Friday, July 31, 2009

Kudzu - The Vine That Ate the South

In 1876, the lush green leaves and fragrant purple flowers enchanted visitors to the Japanese Pavilion at the Centennial Exposition in Philadelphia and gardeners were eager to add this exotic Japanese vine to their collections.

Those who lived in the South quickly found that kudzu, given warmth and moisture, can grow as much as a foot a day. And cattle will eat it! An enterprise was born and "the miracle vine" was planted on farms as well as in gardens.

In the 1930s, the soil Conservation Service promoted kudzu for erosion control and farmers were paid to plant it.

It's estimated that around 7 millions acres of the Deep South are covered by kudzu. It can kill trees by keeping the sun from them. Pesticides can't destroy it -- one actually makes it grow faster. Goats can wipe it out -- for a while.

Kudzu is one of many introduced plants that, without natural enemies, can take over. Multiflora rose, bittersweet, and water hyacinth are some others.

We have the roses and the bittersweet on our farm -- but, thank heaven, no kudzu . . . yet.

It's just across the river . . . and growing.

(Here's a terrific site that tells even more of The Amazing Story of Kudzu)
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Merisi said...

That plant is a real threat, as if out of a SF story! I once read that it manages to jump across wide rivers, like the Mississippi.

Driving from Maryland into Washington DC along the Potomac,
there's a sea of Kudzu along the river bank, covering even the tallest trees.

Vicki Lane said...

It's truly creepy stuff -- in every meaning of the word!

Stella Jones said...

Yes, I've seen it, whilst driving around in Tennessee and the Carolinas. It is an amazing plant and not welcome anymore, I'm sure. We have Japanese knotweed over here, another invasive horror. I hope someone finds a way to get rid of this trifid pronto.
Wish I lived in Asheville. I'd love to come to your lessons.
Blessings, Star

Merisi said...

Yep! :-(

Here is the link to David McMahon's posts about cameras. I added a few more words in the comments section of the "Evening Rose" post.

A wonderful weekend to you!

Tammy said...

We don't have Kudzu here...yet. But it is down in Arkansas. I traveled with my sister down there several times, and somberly pointed out every kudzu smothered tree (not having ever actually seen the stuff before.). She was pretty close to throttling me by the end of the trip. Around here it is multi-flora rose. I have old farm magazines from the 30-40-50s and in some they tout the benefits of Multi-flora roses--'strong, natural' fences. As I'm reading these old articles I'm saying, no-no don't do it! Since I got the sheep though, my battle with the rose has been won. :-) Thanks for an interesting post. Those pictures are very scary!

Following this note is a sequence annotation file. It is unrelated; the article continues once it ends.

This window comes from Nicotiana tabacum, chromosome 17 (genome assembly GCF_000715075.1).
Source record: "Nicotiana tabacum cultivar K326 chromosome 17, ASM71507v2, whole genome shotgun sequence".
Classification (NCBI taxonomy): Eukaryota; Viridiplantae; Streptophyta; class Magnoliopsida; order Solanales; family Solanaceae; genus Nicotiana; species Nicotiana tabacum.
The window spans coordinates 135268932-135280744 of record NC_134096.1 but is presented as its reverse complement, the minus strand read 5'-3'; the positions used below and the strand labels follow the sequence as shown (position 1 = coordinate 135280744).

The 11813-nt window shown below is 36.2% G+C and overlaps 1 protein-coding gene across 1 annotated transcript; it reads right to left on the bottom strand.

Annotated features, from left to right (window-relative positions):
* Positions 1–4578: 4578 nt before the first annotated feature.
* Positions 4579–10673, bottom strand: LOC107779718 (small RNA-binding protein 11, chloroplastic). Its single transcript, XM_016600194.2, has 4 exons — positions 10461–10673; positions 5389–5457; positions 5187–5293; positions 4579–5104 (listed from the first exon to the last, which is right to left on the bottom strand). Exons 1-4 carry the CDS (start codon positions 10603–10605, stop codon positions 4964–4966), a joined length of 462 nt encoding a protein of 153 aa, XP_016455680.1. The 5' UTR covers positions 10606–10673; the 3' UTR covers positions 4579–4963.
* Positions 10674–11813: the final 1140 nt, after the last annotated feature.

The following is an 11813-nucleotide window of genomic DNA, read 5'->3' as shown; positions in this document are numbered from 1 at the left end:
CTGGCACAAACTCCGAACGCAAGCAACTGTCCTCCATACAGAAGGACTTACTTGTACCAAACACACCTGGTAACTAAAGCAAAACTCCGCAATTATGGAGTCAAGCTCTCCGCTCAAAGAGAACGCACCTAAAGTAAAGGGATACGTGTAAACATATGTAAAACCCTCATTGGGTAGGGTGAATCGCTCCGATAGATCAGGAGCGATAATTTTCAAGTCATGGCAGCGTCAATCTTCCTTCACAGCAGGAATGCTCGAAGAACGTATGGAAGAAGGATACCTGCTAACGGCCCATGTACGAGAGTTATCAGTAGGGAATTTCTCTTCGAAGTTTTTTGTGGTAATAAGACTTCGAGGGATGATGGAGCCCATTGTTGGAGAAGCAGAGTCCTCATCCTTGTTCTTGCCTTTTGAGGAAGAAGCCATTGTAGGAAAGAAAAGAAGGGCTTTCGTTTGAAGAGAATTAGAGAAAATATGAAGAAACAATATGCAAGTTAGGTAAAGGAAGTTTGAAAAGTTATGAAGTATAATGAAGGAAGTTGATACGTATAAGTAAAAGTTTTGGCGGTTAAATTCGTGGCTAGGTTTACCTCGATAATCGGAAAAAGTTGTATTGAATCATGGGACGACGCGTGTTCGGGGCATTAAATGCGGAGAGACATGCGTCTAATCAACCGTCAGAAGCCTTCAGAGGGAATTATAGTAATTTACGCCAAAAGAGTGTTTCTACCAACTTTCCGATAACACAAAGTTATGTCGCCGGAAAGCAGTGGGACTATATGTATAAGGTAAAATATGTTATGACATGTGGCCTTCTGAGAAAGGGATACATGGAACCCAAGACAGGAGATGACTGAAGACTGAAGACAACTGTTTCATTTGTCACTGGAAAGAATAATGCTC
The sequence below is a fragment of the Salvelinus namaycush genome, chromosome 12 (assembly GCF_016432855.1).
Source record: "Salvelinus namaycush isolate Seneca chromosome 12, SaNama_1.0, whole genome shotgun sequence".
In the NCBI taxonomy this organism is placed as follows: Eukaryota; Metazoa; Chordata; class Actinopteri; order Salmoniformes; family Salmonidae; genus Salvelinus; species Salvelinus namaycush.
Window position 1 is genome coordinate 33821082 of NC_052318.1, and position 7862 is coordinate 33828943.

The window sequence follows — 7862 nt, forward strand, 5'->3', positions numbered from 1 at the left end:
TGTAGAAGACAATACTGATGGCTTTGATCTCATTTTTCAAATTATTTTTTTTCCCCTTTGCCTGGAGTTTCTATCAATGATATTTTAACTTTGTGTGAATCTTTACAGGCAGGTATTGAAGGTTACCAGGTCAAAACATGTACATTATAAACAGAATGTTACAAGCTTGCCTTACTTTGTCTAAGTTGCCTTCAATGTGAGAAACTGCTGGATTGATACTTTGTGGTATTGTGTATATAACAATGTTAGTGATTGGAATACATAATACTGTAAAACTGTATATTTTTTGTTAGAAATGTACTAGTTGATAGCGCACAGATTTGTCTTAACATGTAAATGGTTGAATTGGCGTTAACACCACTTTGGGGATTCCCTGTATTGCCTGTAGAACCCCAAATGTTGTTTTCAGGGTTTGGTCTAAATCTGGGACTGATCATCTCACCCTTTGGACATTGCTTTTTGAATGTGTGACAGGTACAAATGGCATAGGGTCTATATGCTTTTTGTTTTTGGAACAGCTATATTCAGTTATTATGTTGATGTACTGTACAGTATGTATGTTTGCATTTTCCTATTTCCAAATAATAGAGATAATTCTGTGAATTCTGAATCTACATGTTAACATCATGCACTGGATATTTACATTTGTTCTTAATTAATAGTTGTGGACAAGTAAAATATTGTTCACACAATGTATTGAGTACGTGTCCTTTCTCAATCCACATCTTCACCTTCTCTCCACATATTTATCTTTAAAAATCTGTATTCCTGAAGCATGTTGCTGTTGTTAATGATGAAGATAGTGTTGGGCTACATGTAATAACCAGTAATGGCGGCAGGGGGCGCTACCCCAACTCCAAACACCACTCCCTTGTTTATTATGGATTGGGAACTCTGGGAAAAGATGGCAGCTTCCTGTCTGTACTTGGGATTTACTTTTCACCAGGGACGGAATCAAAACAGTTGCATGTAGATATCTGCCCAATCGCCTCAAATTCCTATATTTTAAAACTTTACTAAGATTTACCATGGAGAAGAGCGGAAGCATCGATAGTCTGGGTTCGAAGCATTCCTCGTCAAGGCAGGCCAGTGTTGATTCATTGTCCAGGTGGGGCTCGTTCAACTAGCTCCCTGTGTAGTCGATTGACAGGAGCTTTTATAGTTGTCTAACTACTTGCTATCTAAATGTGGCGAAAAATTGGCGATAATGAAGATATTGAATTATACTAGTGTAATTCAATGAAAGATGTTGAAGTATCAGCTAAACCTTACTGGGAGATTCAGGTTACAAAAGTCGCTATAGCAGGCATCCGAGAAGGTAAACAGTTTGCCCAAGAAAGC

Sam Hoffer / My Carolina Kitchen said...

Kudzu is one of the most awful things in the world to invade our beautiful south. It's a shame it comes back after the goats eat it - must mean it's stronger than tin cans.

Vicki Lane said...

Star, I wish you were here. I really enjoy the classes I teach and have such a variety of writers -- literary fiction, chick lit, mystery, memoir, southern lit, Sci Fi, fantasy, paranormal -- pretty much everything.

Thank you, Merisi, I've checked out David's blog and all those helpful answers, and have been traveling the blogosphere checking out various camera. The TZ7 (which is called the ZS3 over here) sounds pretty terrific.

I'm trying to put the idea of the SLR on hold. It'll take me a little time to explore the capabilities of the new Lumix.

Tammy, Yep we could use sheep or goats to deal with our grapevine/multiflora/honeysuckle problems. Keeping them in and safe from dogs (including our own) is the problem as we found when we tried goats.

Hey, Sam -- Someone, I think Karen in NJ, commented yesterday that she'd made your corn cakes after I carried on about them!

Eliane Zimmermann said...

anyway a lovely plant - but it's a pity that it became such an invasive weed. I am currently doing some research about the healing properties of it's root powder. among zillion other good properties the powder is supposed to really help against sweet and nicotine cravings and is used as such in French naturopathy.

Vicki Lane said...

A plant full of tantalizing possibilities, Eliane -- but too much of a good thing when it goes wild.